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12 October 2009, 09:23


The Two Elephant Problem

Dj Walker-Morgan

When an open source project wants to make major changes in its core code, such as revamping a user interface library, it faces the two elephant problem. The first elephant in the room is the existing community and its familiarity with what had already been implemented. The second elephant, which the developers want to bring into the room, is all the changes that they want to incorporate into the project. The difficulty is moving the second elephant into the room without disturbing the first or just filling the room completely with elephant.

Elephant Approaches

There are a number of strategies to approaching the two elephant problem. The "push the new elephant in, in one go" approach is the most radical and disruptive. A new version of the project is presented to the community, complete and ready to roll, and it is up to the community to accept the changes. The danger for the project though is that the first elephant may decide to leave. This was the approach taken by the KDE developers when they committed to creating KDE 4.0. The backlash saw many users sit back on older versions of KDE or look for alternative desktops. It is only now, after a number of subsequent releases, that KDE is winning back friends.

Another approach is to mitigate the disruption by disassembling the new elephant and introduce it bit by bit into the room, with the hope that the community will adopt the new elephant parts as their own. The problem with this approach is that it is very hard to disassemble elephants, let alone reassemble them, and any vision for the new version may not survive the rebuilding process. A Frankenstein elephant may work, but the elegance of the original plans could well be lost and new parts may well be rejected. This is partly the approach of the GNOME developers, who have delivered a preview version of the GNOME Shell, a highlight of the proposed GNOME 3.0, in version 2.28. According to some reports, this is a hard to get working preview and as such the effort to get it running may outweigh the benefits of the early preview.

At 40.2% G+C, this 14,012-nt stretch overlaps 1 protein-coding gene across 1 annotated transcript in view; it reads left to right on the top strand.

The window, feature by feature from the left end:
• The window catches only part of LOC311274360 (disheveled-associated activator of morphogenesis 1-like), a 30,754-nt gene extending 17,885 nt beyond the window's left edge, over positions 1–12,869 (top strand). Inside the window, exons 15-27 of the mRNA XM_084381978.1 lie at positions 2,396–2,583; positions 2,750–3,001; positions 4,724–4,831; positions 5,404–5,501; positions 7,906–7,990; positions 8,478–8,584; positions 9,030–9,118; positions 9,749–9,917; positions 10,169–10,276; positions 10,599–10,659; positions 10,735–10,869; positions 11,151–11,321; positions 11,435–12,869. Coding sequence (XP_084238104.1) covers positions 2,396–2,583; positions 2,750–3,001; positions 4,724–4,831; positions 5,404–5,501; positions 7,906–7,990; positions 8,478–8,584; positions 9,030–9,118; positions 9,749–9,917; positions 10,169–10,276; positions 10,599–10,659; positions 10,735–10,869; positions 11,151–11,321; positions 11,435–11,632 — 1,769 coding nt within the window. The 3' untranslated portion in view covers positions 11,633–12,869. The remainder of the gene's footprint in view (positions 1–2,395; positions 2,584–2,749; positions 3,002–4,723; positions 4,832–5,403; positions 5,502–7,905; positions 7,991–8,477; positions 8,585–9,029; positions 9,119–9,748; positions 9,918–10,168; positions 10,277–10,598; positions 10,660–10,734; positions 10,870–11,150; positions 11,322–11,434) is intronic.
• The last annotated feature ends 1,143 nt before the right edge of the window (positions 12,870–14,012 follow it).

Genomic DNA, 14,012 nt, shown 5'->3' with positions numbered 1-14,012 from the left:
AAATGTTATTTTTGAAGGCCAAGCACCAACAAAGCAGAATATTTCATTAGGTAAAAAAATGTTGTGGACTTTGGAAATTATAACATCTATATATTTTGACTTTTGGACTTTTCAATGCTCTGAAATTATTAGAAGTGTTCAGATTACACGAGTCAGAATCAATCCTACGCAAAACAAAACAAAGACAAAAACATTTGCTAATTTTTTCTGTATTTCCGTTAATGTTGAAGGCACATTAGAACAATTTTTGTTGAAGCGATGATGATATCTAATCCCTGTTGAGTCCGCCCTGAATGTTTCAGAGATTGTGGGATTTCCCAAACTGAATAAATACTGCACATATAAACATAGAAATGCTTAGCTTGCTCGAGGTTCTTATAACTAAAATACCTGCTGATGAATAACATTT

Get Another Room

The way forward may well be to not even think about trying to get the new elephant in the room, but to make a new room and put it the elephant in there. It is an option few projects seem to wholeheartedly adopt, but forking a project into a new development effort does have some major benefits. When we say fork, in this case, we are talking about Project Popular spinning out a Project Next Generation and moving the radical redesign plans into "Next Generation". Ideally, the name should not have too much in common with the lead project. The objective of the process is to reduce confusion. With an established community, this is a definite signal that the next update the user runs will not change the software radically. It also allows developers to be more radical with their changes in "Next Generation". They also have the advantage of being able to create, and abandon, multiple forks which can explore different approaches to development, from an open collaboration to a focussed Skunk Works style operation.